For our next sausage festival, my students and colleagues challenged me to create “Unicorn” sausage.
We have made many kinds of sausages over the years. We have created pork, beef, goose, lamb, venison, chicken, seafood, as well as meat blends in several different sausage formats.
Everyone knows that unicorns are magical, rare to possibly mythical, and bring joy and happiness to all. Unicorn meat is not readily available, and if you had a unicorn, you would not kill it just to make sausage.
Don’t you imagine we should be able to create a style of sausage that is worthy of being called “Unicorn Sausage”?
Please let me know of any ideas. Brainstorming is requested, so any idea might just be the turning point. This sausage will need to be both visually appealing and unusually delicious.
–Sausage King of Central America
If you could make a kosher pork bratwurst, I think that would be worthy of being called a “Unicorn Sausage”! Haha!
I’ll do some more thinking and brainstorming for something actually attainable though!
Should be interesting to see what might be able to be conjured up!
One of our guys just sent me this picture:
I like the idea of gummy bears, sprinkles, and maybe some other fun, flavorful, colorful, or sugary additives.
If you added a bunch of stuff into a sausage like that you could get a really colorful and unique sausage!
I’ve heard of using gummy bears before, but never have. We have had gummy bears on our to-do list to make in our own test kitchen for a while, but we just haven’t gotten to trying it yet. I can reach out to our guys here to see if they had anything special in the process to make the gummy bears work correctly and properly bind in the sausage, if you were to go that route.
@austin Excellent. It doesn’t even have to be meat in there. I have heard there exists edible glitter. Interesting detour…carry on with this some more.
You could use cooked barley or quinoa as a filler. I do that for a mock Haggis sausage I make for some Scottish friends a couple times a year and it works well.
Thought #2: No bake cheesecake stuffed into summer sausage casings. Chill and slice. You could add whatever you want; fruits, candies, nuts, etc.
@Gomez Thanks! It got me wondering if there could be series of fillings the length of the casing with colors of a rainbow. Or maybe make the layers in a roll fashion intermixed with fun fillers like you suggested. Instead of cinnamon, use that edible glitter? Now we are headed away from a meat-based sausage, but it is an interesting line of thinking.
This seafood sausage was the best-tasting sausage I can recall ever eating. It is closest to earning unicorn-level flavor. I adapted the recipe from a few sources on the internet. I didn’t invent it. To save some expense, you could substitute rockfish for the lobster. We used wiper (Kansas lake bass) for the tilefish. If anyone wants to use the lobsters though, I can get my seafood boil recipe posted too.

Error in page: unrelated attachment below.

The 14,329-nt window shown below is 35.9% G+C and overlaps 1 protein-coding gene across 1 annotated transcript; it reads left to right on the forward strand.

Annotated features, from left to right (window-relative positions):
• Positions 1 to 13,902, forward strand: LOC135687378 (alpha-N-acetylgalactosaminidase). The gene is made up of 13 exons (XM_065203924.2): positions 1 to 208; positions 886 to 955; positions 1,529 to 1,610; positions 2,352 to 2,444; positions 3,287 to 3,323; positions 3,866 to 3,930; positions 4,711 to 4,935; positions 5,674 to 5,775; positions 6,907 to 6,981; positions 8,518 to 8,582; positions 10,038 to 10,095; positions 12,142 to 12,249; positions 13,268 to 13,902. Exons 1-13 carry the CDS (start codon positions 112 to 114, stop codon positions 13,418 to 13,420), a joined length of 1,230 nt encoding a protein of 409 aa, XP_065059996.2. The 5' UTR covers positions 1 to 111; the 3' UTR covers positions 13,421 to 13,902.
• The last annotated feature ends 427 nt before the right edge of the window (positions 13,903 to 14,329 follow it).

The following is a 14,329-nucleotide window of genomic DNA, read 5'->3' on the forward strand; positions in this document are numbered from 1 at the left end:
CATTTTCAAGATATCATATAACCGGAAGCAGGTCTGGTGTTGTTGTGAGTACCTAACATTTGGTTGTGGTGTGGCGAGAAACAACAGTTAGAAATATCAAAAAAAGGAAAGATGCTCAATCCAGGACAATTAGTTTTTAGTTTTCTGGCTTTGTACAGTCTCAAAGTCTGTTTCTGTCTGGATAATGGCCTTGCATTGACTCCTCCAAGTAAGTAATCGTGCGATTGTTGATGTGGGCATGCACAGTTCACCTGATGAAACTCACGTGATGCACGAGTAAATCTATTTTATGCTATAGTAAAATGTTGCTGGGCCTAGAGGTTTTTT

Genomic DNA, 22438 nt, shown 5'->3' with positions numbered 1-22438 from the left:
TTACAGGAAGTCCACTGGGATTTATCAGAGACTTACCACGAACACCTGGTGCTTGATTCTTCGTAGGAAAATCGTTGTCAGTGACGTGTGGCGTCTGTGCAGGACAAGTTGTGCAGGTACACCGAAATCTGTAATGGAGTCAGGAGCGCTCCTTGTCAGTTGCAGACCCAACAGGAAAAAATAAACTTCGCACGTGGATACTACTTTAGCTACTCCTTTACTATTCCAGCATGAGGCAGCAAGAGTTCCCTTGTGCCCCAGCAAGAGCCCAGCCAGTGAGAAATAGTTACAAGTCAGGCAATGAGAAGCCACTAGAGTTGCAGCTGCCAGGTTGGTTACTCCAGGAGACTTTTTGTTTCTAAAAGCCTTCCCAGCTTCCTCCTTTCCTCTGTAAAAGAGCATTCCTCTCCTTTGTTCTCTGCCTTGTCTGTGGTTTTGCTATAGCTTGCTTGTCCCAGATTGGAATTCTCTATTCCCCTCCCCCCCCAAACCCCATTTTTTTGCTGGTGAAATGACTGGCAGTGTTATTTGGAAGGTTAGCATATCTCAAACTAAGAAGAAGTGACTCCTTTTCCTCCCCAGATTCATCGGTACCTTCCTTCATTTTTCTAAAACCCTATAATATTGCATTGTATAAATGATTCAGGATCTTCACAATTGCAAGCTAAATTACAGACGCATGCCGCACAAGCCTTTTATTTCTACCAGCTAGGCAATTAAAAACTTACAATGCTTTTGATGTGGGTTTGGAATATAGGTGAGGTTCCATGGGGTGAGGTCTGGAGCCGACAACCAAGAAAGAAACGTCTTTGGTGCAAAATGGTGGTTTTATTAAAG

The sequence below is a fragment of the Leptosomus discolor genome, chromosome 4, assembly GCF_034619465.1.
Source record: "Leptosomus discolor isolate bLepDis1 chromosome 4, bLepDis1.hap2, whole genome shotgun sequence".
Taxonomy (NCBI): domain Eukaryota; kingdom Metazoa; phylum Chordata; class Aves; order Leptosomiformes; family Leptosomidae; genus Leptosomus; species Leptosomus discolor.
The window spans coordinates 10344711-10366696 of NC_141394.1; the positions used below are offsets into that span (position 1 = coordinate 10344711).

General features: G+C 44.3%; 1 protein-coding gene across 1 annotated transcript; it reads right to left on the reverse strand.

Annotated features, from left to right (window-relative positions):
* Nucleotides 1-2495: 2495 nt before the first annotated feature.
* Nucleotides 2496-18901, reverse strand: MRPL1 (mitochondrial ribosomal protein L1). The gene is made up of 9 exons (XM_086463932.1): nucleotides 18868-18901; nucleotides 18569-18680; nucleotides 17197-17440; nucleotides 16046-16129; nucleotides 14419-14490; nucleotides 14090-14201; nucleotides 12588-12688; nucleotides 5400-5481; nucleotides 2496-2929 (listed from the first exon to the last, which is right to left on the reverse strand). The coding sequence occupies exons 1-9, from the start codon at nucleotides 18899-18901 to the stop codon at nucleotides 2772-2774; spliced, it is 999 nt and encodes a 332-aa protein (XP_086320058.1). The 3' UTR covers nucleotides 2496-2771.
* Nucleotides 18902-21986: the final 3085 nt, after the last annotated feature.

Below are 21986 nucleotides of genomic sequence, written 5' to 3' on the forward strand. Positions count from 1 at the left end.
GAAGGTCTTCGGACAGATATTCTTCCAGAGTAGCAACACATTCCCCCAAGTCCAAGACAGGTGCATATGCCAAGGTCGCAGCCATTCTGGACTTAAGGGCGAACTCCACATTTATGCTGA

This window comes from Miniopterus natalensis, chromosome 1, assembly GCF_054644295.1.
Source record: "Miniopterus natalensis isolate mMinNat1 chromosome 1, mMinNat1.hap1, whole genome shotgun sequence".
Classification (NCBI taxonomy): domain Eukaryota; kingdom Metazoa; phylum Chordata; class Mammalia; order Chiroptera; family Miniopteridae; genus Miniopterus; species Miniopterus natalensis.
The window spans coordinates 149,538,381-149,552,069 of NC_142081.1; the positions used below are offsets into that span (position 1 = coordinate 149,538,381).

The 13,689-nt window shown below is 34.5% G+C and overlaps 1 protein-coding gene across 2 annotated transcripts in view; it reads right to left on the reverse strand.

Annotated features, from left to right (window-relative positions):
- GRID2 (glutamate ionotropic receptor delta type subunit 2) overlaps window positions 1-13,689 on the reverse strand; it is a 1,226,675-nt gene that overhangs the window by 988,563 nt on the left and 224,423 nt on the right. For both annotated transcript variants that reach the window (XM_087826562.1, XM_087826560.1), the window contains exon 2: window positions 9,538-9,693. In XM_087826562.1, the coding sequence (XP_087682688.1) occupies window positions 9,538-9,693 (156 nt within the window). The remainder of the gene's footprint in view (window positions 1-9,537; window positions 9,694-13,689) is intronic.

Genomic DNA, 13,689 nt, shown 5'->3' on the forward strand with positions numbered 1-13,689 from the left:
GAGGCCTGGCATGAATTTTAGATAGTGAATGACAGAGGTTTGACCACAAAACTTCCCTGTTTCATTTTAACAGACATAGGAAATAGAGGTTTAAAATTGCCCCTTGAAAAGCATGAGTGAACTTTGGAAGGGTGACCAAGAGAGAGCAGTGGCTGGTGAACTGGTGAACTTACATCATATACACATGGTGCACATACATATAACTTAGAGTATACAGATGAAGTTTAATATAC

–Sausage King of Central America
@WinterSausageFest Here is the first trial run. Chocolate Unicorn Salami.
That is pretty awesome and very creative!
Did you end up putting any actual meat in it, or is it entirely a mix of fun fillers?
I believe the recommended curing time is 12 hours but can I go less than that? I was expecting my order to be here tonight and it won’t be here till tomorrow morning now.
I was going to mix up my batch of jerky tonight but will have to do it tomorrow on my lunch break. Just wondering if tomorrow evening would be long enough to let the meat cure.
Your recipe calls for 1. Sure Cure, 2. Sure Gel Meat Binder, and 3. Smoked Meat Stabilizer. I have all but the Sure Gel Meat Binder. Can I get by without using this? Second question- Is Excalibur’s Cure Excellerator the same as Sure Cure?
@andyman Great question, Carrot Fiber holds up to 26 times its weight in water, and while the 80 oz is still well inside that I have never done that before. I max out (even with Carrot Fiber) at 64 oz which is 2 qts. My only fear with doing 80 is that it might take a lot longer to cook as it will have more water content that will be trying to evaporate. Most of that water should be bound up in the carrot fiber though so it wouldn’t really be available to be cooked out. Hmmm, my recommendation, to be safe is to stick with 64 oz of water.
Now, as to should you add more seasoning, some people will taste the difference if you did not add additional seasonings and some (most) will not. Your water and your seasoning is technically part of your meat block (anyone who is reading this who doesn’t consider this don’t worry!) so adjusting your meat block to include your water is sometimes done. If you do decide to add more spices or seasonings I would add aromatics and things like Rosemary and Basil, don’t add more salt as that is formulated specifically for the meat block.
Hope this helps and if you do decide to go with 80 oz of water then I would be very interested in the results!
i use denuded round. higher cost, less waste, cleaner eating
@jonathon I enjoyed this line of questions and comments, it made me think. Here is my related question: Assume I use 25 lbs. of meat to make summer sausage and add one package, 4 oz., of Carrot Fiber and 80 oz. of water. The ratio is 20 times the weight of water to the weight of CF. In other words, I am adding 5 lbs. 4 oz. of water/CF paste to my meat dough. Should I adjust the amount of salt and spices, I add to the dough? I am concerned that the flavor will be weaker if I don’t add spices for the new total, 30 lbs. curious as to what y’all thinking.